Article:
• On November 17, 2014, CMS announced that the following information collection activity had been submitted to the Office of Management and Budget (OMB) for review: “Payments for Services Furnished by Certain Primary Care Providers and Supporting Regulations in 42 CFR 438.804, 447.400, and 447.410”. The information will be used to document expenditures for the specified primary care services in the baseline period for the purpose of then calculating the expenditure eligible for 100 federal matching funds in calendar years 2015 and 2016, should Congress extend the availability of such funding and make no additional changes in statutory language necessitating programmatic alterations. Comments are due December 17, 2014.
  • On November 17, 2014, CMS released the following information collection activities for public review and comment: 1) Ambulatory Surgical Center Quality Reporting Program; and 2) Certification as a Supplier of Portable X-Ray and Portable X-Ray Survey Report Form and Supporting Regulations. Comments are due January 16, 2015. More information may be found here.
  • On November 18, 2014, OMB released a notice entitled “Calendar Year 2014 Cost of Outpatient Medical, Dental, and Cosmetic Surgery Services Furnished by Department of Defense Medical Treatment Facilities; Certain Rates Regarding Recovery From Tortiously Liable Third Persons”. These rates are for use in connection with the recovery from tortiously liable third persons for the cost of outpatient medical, dental, and cosmetic surgery services furnished by military treatment facilities through the Department of Defense (DoD). The rates were established in accordance with the requirements of OMB Circular A-25, requiring reimbursement of the full cost of all services provided. The CY14 Outpatient Medical, Dental, and Cosmetic Surgery rates referenced are effective upon publication of this notice in the Federal Register and will remain in effect until further notice. Previously published inpatient rates remain in effect until further notice. Pharmacy rates are updated periodically. A full disclosure of the rates is posted at the DoD's Uniform Business Office Web site, which may be accessed here.
  • On November 20, 2014, FDA announced that a proposed information collection entitled “Risk and Benefit Perception Scale Development” had been submitted to OMB for review and clearance. FDA’s Office of Prescription Drug Promotion (OPDP) has an active research program that investigates how direct-to-consumer (DTC) advertising influences consumer knowledge, perceptions, and behavior. As OPDP’s research program has matured, the way in which they measure risk and benefit perception has evolved over time. This has resulted in perception measures that, while internally valid, tend to vary by study. Consequently, FDA needs a pool of reliable and valid measurement items for assessing consumers’ drug risk and benefit perceptions—as well as other elements of prescription drug decision making—consistently across studies. The purpose of this project is to create that measurement pool, thus increasing the rigor and efficiency of FDA’s research. Comments on the proposal are due December 22, 2014.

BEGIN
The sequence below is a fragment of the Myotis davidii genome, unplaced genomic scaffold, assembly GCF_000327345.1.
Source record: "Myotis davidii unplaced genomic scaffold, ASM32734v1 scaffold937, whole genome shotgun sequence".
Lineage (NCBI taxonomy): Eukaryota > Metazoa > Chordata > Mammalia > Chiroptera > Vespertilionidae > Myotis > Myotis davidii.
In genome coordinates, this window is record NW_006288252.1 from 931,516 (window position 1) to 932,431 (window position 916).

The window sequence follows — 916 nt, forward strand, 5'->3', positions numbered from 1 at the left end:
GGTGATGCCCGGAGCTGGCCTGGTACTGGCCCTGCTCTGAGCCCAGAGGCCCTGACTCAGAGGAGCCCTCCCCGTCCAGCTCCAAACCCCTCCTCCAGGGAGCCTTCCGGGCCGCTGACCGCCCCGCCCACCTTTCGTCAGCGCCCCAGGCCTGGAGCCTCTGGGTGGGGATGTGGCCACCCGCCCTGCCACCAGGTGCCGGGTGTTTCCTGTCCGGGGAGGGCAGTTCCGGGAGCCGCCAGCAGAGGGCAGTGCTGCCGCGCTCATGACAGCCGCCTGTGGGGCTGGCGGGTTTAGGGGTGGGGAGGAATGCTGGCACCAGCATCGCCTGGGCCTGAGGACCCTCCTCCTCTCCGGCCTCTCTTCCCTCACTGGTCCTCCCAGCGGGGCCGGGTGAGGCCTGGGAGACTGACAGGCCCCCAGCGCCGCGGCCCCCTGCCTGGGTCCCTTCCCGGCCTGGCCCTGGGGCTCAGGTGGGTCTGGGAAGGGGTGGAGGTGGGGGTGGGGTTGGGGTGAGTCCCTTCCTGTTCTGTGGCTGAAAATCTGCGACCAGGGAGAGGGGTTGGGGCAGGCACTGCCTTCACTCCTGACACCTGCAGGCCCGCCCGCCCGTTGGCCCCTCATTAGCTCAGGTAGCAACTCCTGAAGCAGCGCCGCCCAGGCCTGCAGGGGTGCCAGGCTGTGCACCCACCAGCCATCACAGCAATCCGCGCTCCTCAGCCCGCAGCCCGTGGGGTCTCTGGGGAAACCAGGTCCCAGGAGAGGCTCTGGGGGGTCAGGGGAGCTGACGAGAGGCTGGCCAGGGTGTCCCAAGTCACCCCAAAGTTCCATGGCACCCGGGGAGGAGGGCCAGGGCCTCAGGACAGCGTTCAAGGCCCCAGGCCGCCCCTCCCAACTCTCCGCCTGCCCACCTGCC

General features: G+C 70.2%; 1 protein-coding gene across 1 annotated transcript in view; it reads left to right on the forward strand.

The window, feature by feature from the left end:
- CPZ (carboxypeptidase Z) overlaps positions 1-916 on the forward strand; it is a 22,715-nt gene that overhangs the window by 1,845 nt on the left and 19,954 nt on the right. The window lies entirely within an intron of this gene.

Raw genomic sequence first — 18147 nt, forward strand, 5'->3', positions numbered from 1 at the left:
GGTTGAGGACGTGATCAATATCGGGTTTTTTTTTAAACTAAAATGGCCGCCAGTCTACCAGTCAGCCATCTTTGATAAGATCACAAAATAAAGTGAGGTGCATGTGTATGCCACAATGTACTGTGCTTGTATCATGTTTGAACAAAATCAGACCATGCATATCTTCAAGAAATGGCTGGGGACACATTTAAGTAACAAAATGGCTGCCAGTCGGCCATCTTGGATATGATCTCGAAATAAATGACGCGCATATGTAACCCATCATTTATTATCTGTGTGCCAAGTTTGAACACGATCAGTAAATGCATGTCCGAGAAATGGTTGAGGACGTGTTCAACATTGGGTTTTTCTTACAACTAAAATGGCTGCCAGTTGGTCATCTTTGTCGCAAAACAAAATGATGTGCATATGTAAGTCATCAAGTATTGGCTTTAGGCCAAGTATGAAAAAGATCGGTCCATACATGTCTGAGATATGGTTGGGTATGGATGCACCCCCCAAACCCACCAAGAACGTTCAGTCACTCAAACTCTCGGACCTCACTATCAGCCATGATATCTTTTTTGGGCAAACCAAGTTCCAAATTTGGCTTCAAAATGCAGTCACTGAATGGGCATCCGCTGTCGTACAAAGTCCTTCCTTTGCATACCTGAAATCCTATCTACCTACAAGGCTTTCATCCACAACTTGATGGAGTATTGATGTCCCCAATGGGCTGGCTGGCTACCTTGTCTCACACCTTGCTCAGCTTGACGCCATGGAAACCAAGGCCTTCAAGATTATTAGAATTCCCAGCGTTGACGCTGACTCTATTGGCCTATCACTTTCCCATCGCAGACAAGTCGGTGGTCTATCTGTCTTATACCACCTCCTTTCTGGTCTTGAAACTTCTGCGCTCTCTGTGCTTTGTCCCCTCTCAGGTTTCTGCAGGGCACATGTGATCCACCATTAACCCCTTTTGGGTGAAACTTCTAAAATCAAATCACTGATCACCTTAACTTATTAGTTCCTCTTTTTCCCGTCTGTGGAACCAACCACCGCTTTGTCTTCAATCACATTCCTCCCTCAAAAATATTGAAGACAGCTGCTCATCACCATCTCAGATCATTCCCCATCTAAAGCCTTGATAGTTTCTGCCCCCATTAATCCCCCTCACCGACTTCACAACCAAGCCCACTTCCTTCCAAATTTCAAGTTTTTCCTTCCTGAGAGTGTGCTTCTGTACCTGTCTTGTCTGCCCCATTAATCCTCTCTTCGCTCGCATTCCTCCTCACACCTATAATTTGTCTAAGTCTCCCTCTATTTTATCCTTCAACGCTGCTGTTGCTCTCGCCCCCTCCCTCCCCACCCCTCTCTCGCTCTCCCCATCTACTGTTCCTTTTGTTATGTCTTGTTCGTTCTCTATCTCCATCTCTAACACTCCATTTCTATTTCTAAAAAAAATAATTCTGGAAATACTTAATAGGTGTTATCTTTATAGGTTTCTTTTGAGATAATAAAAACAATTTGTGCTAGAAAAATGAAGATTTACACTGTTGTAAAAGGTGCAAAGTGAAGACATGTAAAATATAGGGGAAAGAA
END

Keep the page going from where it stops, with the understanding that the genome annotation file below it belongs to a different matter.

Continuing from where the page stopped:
• On November 20, 2014, the Health Resources and Services Administration (HRSA) published an updated monetary amount of the average cost of a health insurance policy as it relates to the National Vaccine Injury Compensation Program (VICP). The Secretary announces that the revised average cost of a health insurance policy under the VICP is $473.54 per month. More information may be found here.
  • On November 20, 2014, FDA announced the availability of guidance for industry entitled “Vaginal Microbicides: Development for the Prevention of Human Immunodeficiency Virus Infection”. The purpose of this guidance is to assist sponsors in all phases of development of vaginal microbicides, defined as vaginal drug products that prevent human immunodeficiency virus (HIV) acquisition. The guidance outlines the types of nonclinical studies and clinical trials recommended throughout the drug development process to support approval of vaginal microbicides. This guidance finalizes the draft guidance issued on November 23, 2012.
  • On November 19, 2014, FDA’s Center for Drug Evaluation and Research (CDER) is announced the availability of a document entitled ‘‘Validation Rules for Study Data Tabulation Model (SDTM) Formatted Studies.’’ CDER is making this document available to improve the standardization and quality of clinical data submitted to CDER, as well as to improve the predictability of data quality and usefulness. More information may be found here.
  • On November 19, 2014, FDA announced the opening of a public docket and requesting comments on proposed criteria for ‘‘first generic’’ abbreviated new drug application (ANDA) submissions. The purpose is to facilitate FDA’s establishment of review prioritization under the Generic Drug User Fee Amendments of 2012 (GDUFA). Establishing clear criteria for this review prioritization category will allow FDA to appropriately prioritize ANDA submissions and track them in a manner consistent with the review prioritization commitments FDA made under GDUFA. Clear criteria for this category will also lead to less industry confusion and more consistent identification of ‘‘first generic’’ submissions. Comments must be submitted by December 19, 2014. More information may be found here.